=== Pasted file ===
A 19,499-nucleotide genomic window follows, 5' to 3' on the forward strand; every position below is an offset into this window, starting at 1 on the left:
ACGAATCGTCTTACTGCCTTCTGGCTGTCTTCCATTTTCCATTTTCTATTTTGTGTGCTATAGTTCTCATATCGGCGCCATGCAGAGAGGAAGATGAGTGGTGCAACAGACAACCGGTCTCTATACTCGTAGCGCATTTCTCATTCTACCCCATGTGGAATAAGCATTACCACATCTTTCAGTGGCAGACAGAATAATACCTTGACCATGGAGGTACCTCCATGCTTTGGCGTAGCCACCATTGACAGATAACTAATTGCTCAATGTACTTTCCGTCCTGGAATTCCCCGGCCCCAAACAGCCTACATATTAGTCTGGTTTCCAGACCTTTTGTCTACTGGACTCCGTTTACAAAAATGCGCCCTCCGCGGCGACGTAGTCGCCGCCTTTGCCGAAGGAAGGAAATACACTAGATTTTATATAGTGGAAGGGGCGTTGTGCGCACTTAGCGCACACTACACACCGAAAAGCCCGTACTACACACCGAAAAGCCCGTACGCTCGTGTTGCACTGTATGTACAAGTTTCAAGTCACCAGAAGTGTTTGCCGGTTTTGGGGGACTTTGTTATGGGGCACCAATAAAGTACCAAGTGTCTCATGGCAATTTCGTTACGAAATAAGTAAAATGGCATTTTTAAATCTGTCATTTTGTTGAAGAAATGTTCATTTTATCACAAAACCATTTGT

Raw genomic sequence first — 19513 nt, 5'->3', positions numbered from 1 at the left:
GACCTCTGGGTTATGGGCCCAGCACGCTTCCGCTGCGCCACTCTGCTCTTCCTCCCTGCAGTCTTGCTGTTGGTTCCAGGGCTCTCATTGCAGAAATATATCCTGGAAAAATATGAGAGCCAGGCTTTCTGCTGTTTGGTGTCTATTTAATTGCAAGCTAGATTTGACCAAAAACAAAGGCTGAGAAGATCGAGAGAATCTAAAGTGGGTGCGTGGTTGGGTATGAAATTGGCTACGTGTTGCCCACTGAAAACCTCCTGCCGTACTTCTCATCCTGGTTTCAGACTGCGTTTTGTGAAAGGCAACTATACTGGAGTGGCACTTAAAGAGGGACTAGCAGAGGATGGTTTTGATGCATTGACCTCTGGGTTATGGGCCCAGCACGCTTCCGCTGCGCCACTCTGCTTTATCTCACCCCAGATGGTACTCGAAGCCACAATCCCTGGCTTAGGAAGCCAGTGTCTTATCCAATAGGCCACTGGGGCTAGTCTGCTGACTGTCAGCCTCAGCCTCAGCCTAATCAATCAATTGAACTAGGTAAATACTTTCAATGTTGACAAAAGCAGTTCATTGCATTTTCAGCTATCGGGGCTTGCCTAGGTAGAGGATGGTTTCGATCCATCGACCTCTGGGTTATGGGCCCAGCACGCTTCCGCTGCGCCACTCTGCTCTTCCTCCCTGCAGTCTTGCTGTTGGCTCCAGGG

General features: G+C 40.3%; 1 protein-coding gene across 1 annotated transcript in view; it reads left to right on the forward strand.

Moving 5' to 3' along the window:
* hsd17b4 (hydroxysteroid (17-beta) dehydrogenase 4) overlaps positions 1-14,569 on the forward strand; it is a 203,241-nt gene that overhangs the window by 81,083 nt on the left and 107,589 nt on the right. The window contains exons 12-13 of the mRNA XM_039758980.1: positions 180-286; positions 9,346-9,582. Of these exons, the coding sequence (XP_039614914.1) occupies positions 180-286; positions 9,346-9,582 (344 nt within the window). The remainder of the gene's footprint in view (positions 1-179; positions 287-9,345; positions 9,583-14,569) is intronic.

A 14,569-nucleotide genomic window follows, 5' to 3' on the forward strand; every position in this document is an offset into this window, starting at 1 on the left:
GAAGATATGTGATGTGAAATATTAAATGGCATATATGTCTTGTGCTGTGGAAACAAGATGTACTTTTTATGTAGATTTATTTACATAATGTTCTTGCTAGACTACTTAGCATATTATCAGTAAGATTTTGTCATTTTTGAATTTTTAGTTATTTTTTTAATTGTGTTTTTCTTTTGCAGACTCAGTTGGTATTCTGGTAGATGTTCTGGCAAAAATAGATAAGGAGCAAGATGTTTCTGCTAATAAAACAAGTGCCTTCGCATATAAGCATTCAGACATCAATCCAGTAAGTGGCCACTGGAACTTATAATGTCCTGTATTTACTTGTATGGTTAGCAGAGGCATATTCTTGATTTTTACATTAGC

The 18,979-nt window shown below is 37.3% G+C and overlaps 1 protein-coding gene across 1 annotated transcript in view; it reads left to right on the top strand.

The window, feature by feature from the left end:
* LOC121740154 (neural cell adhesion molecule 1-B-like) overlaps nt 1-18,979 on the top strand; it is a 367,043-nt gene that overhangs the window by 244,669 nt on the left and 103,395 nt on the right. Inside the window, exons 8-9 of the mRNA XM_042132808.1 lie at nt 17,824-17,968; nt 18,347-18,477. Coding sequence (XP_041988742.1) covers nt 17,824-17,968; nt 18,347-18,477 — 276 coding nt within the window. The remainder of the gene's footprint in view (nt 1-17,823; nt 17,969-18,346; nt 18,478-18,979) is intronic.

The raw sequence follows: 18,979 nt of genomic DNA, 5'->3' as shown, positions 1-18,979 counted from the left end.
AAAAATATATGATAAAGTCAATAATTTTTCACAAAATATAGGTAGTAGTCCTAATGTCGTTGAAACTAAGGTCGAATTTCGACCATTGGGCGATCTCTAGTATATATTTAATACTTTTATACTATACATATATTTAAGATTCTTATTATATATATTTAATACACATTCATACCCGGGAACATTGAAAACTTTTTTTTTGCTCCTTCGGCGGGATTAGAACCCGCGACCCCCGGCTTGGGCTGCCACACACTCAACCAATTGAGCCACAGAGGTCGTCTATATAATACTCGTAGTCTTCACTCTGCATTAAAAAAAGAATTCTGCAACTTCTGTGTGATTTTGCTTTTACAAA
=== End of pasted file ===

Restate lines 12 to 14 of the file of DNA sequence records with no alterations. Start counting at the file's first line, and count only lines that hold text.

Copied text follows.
* LOC121740154 (neural cell adhesion molecule 1-B-like) overlaps nt 1-18,979 on the top strand; it is a 367,043-nt gene that overhangs the window by 244,669 nt on the left and 103,395 nt on the right. Inside the window, exons 8-9 of the mRNA XM_042132808.1 lie at nt 17,824-17,968; nt 18,347-18,477. Coding sequence (XP_041988742.1) covers nt 17,824-17,968; nt 18,347-18,477 — 276 coding nt within the window. The remainder of the gene's footprint in view (nt 1-17,823; nt 17,969-18,346; nt 18,478-18,979) is intronic.

The raw sequence follows: 18,979 nt of genomic DNA, 5'->3' as shown, positions 1-18,979 counted from the left end.
AAAAATATATGATAAAGTCAATAATTTTTCACAAAATATAGGTAGTAGTCCTAATGTCGTTGAAACTAAGGTCGAATTTCGACCATTGGGCGATCTCTAGTATATATTTAATACTTTTATACTATACATATATTTAAGATTCTTATTATATATATTTAATACACATTCATACCCGGGAACATTGAAAACTTTTTTTTTGCTCCTTCGGCGGGATTAGAACCCGCGACCCCCGGCTTGGGCTGCCACACACTCAACCAATTGAGCCACAGAGGTCGTCTATATAATACTCGTAGTCTTCACTCTGCATTAAAAAAAGAATTCTGCAACTTCTGTGTGATTTTGCTTTTACAAA